The GATE identification process begins in 3rd grade. All 3rd graders have the opportunity to be tested. New current 4th and 5th grade students, not previously tested, may also choose to be tested. Students are assessed using the Otis-Lennon School Ability Test (OLSAT). Special consideration is given to students in the following categories: English learners program, economically disadvantaged, culturally different backgrounds, interrupted schooling, and learning and/or medical disabilities.
Certificated personnel complete a scoring matrix for students who score 96% or higher on the OLSAT to determine eligibility; a minimum of 10 points is required to qualify for GATE. A student whose score is 99% on the Otis-Lennon receives the necessary 10 points to qualify. Students scoring 96% or 97% receive 7 points, and students scoring 98% receive 8 points. Students scoring below 96% do not receive points. Points are also given for special considerations and teacher and parent survey results. Completed assessments are reviewed for final eligibility by the Assistant Superintendent of Instruction and site principals.
GATE Participation in School-wide Cluster Grouping Model, ALL OUR SCHOLARS:
Students who are identified as GATE participate in our School-wide Cluster Grouping Model, called All Our Scholars, in fourth and fifth grade. This inclusive model allows GATE students to learn together all day, every day, with a cluster of other students who have similar interests and abilities. Please note that students do not need to be identified for GATE to enroll in middle and high school Honors and Advanced Placement programs.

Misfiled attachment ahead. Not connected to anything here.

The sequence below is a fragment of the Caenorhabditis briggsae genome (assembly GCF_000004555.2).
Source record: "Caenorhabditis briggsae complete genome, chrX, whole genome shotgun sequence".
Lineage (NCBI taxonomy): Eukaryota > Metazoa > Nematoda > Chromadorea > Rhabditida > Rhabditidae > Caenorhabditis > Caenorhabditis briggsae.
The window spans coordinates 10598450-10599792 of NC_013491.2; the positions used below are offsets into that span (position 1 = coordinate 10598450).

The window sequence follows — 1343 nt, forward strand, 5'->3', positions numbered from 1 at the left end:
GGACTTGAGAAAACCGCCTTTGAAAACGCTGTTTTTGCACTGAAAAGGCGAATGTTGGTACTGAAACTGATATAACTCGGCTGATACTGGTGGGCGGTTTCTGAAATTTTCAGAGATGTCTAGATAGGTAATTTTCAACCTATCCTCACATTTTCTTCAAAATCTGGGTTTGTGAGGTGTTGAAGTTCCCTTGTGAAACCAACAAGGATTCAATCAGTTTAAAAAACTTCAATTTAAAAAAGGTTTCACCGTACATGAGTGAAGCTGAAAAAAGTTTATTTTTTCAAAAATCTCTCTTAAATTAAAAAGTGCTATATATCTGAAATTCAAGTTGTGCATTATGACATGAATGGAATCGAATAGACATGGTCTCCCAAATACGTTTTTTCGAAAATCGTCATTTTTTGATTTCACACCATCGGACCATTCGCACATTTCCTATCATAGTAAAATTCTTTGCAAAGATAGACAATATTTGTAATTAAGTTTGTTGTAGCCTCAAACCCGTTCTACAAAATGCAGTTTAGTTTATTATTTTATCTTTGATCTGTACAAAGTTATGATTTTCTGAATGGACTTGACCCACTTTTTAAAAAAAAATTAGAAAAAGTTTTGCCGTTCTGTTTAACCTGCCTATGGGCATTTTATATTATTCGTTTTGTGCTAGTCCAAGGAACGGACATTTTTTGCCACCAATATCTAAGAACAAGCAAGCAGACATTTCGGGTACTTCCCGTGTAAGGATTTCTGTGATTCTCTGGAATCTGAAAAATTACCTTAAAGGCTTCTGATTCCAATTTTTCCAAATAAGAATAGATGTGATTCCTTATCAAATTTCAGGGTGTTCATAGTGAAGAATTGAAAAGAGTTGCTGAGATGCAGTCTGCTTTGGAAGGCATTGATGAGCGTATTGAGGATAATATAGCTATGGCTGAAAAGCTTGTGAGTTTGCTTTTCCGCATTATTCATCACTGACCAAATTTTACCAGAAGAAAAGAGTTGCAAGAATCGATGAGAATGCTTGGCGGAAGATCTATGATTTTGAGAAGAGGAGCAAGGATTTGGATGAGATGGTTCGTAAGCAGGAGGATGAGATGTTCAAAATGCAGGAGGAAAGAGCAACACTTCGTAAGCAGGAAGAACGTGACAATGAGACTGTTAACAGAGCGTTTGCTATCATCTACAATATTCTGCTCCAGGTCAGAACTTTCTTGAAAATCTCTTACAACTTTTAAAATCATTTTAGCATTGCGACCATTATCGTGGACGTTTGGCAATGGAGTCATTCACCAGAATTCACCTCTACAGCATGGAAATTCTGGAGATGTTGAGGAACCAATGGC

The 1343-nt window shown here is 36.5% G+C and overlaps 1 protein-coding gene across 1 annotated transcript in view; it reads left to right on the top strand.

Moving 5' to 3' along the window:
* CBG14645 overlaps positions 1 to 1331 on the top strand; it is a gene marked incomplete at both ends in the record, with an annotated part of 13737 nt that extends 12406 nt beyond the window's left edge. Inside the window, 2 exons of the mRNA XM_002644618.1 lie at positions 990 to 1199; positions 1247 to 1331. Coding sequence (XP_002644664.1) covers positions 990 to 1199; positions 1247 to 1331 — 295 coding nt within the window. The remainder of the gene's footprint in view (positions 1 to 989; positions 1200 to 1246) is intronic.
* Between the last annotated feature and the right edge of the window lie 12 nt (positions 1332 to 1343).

In this model, instruction is tailored to meet the unique needs of GATE students and takes into account the variety of learning styles and the unique sets of strengths, interests, and needs of these students.The instructional approach will endeavor to accommodate these aforementioned factors and to challenge these children to help them realize their full learning potential.
Local Organizations to support parents of gifted children:
The Institute for Educational Advancement